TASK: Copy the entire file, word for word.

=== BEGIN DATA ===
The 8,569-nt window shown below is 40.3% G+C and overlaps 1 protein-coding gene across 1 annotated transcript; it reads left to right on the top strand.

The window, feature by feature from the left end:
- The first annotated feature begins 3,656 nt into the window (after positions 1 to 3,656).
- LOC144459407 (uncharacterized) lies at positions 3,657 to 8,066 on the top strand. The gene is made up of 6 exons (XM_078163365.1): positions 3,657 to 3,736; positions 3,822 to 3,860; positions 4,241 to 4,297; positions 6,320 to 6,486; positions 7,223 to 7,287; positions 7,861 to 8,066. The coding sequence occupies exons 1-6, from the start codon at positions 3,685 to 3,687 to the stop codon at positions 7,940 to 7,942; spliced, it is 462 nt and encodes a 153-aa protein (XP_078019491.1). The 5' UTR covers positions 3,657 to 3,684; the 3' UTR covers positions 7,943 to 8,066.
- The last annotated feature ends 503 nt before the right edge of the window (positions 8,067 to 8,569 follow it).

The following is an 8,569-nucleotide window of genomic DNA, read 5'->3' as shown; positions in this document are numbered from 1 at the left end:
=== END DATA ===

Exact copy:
The 8,569-nt window shown below is 40.3% G+C and overlaps 1 protein-coding gene across 1 annotated transcript; it reads left to right on the top strand.

The window, feature by feature from the left end:
- The first annotated feature begins 3,656 nt into the window (after positions 1 to 3,656).
- LOC144459407 (uncharacterized) lies at positions 3,657 to 8,066 on the top strand. The gene is made up of 6 exons (XM_078163365.1): positions 3,657 to 3,736; positions 3,822 to 3,860; positions 4,241 to 4,297; positions 6,320 to 6,486; positions 7,223 to 7,287; positions 7,861 to 8,066. The coding sequence occupies exons 1-6, from the start codon at positions 3,685 to 3,687 to the stop codon at positions 7,940 to 7,942; spliced, it is 462 nt and encodes a 153-aa protein (XP_078019491.1). The 5' UTR covers positions 3,657 to 3,684; the 3' UTR covers positions 7,943 to 8,066.
- The last annotated feature ends 503 nt before the right edge of the window (positions 8,067 to 8,569 follow it).

The following is an 8,569-nucleotide window of genomic DNA, read 5'->3' as shown; positions in this document are numbered from 1 at the left end: